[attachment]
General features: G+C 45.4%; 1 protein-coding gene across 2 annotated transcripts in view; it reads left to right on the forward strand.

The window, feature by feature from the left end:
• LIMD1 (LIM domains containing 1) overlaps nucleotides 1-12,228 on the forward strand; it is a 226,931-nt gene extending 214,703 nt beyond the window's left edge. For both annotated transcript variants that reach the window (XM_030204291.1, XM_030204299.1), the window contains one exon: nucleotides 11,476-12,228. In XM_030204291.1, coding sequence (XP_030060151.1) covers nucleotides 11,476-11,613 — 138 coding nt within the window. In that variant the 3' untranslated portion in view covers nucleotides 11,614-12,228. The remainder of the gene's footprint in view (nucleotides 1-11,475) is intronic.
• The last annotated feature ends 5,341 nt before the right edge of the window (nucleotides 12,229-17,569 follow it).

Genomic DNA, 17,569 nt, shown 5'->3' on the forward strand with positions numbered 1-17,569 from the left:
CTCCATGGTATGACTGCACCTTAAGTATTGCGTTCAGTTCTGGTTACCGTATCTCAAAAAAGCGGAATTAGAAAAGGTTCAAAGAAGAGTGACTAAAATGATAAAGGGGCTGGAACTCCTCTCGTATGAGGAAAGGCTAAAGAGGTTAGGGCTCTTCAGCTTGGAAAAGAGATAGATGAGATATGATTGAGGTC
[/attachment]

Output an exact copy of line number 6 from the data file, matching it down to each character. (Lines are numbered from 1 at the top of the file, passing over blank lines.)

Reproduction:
CTCCATGGTATGACTGCACCTTAAGTATTGCGTTCAGTTCTGGTTACCGTATCTCAAAAAAGCGGAATTAGAAAAGGTTCAAAGAAGAGTGACTAAAATGATAAAGGGGCTGGAACTCCTCTCGTATGAGGAAAGGCTAAAGAGGTTAGGGCTCTTCAGCTTGGAAAAGAGATAGATGAGATATGATTGAGGTC